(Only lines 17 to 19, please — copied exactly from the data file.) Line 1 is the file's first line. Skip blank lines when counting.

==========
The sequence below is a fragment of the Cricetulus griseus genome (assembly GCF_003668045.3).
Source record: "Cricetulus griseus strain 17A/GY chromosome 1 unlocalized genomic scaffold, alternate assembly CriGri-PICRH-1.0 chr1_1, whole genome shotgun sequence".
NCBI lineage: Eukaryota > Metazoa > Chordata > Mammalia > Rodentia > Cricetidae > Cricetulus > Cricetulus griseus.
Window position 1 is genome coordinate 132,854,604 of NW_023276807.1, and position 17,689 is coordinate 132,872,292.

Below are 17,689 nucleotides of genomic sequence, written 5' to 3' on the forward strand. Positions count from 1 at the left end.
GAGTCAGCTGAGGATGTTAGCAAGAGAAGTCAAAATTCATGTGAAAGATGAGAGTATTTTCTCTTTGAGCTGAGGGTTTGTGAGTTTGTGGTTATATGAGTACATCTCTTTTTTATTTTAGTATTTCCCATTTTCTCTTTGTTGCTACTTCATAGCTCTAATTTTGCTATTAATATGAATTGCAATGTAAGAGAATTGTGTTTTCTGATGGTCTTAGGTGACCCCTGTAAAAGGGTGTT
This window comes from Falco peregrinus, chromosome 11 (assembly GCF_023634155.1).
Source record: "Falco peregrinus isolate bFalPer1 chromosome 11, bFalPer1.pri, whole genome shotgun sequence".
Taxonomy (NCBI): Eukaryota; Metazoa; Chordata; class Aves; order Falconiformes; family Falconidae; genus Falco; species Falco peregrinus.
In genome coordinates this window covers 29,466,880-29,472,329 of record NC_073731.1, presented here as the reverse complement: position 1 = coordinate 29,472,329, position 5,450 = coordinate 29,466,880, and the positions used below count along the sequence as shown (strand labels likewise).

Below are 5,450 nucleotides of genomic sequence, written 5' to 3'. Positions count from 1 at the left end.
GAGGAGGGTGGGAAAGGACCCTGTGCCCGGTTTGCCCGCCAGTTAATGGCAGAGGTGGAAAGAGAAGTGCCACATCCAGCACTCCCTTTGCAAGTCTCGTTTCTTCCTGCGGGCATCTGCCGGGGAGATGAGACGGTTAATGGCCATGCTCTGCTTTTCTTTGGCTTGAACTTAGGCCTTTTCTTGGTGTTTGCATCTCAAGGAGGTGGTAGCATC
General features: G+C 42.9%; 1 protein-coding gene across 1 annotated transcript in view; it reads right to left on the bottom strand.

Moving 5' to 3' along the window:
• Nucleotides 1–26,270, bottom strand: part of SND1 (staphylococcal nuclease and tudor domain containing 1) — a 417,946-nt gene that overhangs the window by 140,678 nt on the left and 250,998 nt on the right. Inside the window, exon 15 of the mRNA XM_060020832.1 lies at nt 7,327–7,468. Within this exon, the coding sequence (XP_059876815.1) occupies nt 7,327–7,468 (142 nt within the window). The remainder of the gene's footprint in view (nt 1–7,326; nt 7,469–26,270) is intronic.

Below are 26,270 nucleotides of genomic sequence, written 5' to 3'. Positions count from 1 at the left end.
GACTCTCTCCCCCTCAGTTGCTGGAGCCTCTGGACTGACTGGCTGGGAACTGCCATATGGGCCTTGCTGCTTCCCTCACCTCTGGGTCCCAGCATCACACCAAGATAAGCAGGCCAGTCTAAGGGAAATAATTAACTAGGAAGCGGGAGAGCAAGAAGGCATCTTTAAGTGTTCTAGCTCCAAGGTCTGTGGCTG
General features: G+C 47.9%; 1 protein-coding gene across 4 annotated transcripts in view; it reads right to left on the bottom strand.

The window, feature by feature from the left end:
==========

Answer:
GACTCTCTCCCCCTCAGTTGCTGGAGCCTCTGGACTGACTGGCTGGGAACTGCCATATGGGCCTTGCTGCTTCCCTCACCTCTGGGTCCCAGCATCACACCAAGATAAGCAGGCCAGTCTAAGGGAAATAATTAACTAGGAAGCGGGAGAGCAAGAAGGCATCTTTAAGTGTTCTAGCTCCAAGGTCTGTGGCTG
General features: G+C 47.9%; 1 protein-coding gene across 4 annotated transcripts in view; it reads right to left on the bottom strand.

The window, feature by feature from the left end: